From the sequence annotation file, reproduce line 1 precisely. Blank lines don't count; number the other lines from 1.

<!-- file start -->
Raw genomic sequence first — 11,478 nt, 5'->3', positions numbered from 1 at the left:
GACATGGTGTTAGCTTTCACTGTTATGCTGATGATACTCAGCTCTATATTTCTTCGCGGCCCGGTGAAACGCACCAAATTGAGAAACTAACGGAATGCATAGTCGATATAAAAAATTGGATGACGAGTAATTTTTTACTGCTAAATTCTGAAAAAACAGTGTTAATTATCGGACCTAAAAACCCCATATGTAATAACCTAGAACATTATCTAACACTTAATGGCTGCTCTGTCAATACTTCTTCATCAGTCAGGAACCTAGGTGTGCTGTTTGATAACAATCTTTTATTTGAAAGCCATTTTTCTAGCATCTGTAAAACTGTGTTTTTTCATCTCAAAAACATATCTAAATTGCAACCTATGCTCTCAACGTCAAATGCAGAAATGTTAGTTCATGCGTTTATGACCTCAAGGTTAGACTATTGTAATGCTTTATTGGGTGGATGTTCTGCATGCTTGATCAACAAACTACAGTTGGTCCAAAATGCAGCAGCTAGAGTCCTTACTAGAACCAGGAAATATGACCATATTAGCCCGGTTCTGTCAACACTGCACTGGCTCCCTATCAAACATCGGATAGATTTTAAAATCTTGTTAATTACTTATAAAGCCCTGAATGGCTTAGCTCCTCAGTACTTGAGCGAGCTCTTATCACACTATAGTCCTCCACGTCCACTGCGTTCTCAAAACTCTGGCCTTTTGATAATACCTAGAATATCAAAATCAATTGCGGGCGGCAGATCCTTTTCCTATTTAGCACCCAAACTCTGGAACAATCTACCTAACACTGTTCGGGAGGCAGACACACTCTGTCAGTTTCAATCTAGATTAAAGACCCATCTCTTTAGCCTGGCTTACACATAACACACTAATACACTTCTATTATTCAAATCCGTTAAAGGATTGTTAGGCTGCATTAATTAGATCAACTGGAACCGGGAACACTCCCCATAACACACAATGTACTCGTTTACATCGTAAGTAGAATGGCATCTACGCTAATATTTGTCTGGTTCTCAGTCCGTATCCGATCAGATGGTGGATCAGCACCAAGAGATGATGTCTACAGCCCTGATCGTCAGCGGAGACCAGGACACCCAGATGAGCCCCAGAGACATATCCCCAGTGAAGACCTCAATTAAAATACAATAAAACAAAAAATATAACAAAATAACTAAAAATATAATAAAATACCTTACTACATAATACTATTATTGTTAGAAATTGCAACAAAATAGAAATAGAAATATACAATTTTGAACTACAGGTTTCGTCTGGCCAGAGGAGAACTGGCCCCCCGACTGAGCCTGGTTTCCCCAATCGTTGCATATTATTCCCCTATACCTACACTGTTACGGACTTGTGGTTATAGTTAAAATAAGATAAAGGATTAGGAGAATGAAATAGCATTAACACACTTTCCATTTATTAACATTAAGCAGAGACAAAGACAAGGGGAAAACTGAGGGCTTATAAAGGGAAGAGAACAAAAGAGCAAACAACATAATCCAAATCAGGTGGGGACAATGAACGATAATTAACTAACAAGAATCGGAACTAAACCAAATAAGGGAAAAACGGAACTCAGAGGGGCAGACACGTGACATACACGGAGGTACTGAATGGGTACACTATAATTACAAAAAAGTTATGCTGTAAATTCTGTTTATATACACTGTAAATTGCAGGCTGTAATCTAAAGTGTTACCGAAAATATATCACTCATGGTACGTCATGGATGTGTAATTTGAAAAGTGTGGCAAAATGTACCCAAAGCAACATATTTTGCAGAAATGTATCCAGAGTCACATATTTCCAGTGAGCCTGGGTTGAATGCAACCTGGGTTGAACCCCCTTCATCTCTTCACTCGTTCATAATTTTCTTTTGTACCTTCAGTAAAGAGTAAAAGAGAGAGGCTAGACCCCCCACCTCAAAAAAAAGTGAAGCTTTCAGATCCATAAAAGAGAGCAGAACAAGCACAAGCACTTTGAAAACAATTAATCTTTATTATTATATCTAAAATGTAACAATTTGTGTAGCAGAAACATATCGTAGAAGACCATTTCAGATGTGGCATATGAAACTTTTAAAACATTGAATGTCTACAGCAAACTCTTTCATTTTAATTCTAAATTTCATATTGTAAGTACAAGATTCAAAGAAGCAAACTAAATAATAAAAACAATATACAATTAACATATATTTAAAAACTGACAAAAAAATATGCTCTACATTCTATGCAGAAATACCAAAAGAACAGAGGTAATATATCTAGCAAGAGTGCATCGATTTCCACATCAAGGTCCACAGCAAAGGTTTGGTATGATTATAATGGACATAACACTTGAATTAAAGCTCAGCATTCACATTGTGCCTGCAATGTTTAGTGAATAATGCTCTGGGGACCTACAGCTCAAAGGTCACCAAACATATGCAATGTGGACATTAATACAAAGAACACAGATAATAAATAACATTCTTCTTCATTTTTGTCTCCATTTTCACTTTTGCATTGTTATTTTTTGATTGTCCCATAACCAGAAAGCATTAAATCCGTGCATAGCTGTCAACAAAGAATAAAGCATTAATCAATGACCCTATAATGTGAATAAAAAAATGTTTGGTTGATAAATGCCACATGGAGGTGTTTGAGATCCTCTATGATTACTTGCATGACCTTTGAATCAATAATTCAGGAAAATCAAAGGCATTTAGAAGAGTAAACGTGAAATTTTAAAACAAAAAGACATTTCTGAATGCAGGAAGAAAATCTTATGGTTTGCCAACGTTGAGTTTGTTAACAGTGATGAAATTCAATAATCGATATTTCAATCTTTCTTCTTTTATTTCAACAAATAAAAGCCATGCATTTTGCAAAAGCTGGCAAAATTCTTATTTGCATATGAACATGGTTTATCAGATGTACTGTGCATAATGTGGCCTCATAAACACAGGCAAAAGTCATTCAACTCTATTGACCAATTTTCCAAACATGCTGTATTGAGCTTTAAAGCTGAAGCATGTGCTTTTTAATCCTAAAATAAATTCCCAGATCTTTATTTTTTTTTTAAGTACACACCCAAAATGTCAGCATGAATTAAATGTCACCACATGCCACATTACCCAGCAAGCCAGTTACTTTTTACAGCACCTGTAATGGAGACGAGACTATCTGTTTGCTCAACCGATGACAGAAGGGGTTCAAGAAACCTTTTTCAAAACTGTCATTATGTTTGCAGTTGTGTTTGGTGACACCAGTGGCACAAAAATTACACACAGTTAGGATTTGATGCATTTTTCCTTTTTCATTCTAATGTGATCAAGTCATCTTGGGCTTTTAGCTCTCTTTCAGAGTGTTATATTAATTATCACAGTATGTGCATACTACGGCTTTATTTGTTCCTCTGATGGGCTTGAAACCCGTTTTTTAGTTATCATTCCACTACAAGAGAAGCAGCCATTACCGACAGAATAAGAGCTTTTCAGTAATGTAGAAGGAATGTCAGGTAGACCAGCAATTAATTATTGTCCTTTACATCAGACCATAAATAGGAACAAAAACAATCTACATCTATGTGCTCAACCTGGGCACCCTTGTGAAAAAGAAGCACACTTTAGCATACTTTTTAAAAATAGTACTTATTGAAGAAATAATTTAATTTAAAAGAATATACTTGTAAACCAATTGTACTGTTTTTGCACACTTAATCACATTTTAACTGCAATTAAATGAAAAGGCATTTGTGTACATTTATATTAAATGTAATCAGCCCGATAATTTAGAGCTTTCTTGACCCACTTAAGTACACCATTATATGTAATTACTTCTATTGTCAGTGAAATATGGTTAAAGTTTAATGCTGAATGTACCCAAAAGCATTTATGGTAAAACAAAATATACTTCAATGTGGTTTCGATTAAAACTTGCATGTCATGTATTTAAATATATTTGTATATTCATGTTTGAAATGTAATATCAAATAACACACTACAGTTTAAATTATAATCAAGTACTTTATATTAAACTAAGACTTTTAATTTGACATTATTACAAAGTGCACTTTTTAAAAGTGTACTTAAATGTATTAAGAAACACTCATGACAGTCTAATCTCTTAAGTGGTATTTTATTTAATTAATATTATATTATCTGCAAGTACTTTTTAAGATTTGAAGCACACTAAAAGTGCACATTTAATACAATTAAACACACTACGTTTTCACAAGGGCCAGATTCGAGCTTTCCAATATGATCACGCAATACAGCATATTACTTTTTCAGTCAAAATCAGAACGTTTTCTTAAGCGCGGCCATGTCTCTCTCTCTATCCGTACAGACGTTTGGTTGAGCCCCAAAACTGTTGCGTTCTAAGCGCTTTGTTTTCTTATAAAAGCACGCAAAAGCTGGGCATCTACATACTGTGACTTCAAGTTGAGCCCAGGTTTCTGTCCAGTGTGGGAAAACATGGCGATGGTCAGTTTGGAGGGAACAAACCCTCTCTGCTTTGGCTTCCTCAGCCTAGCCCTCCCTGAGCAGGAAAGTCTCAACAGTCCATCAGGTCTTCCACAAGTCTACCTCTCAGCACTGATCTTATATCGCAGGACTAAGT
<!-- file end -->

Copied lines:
Raw genomic sequence first — 11,478 nt, 5'->3', positions numbered from 1 at the left: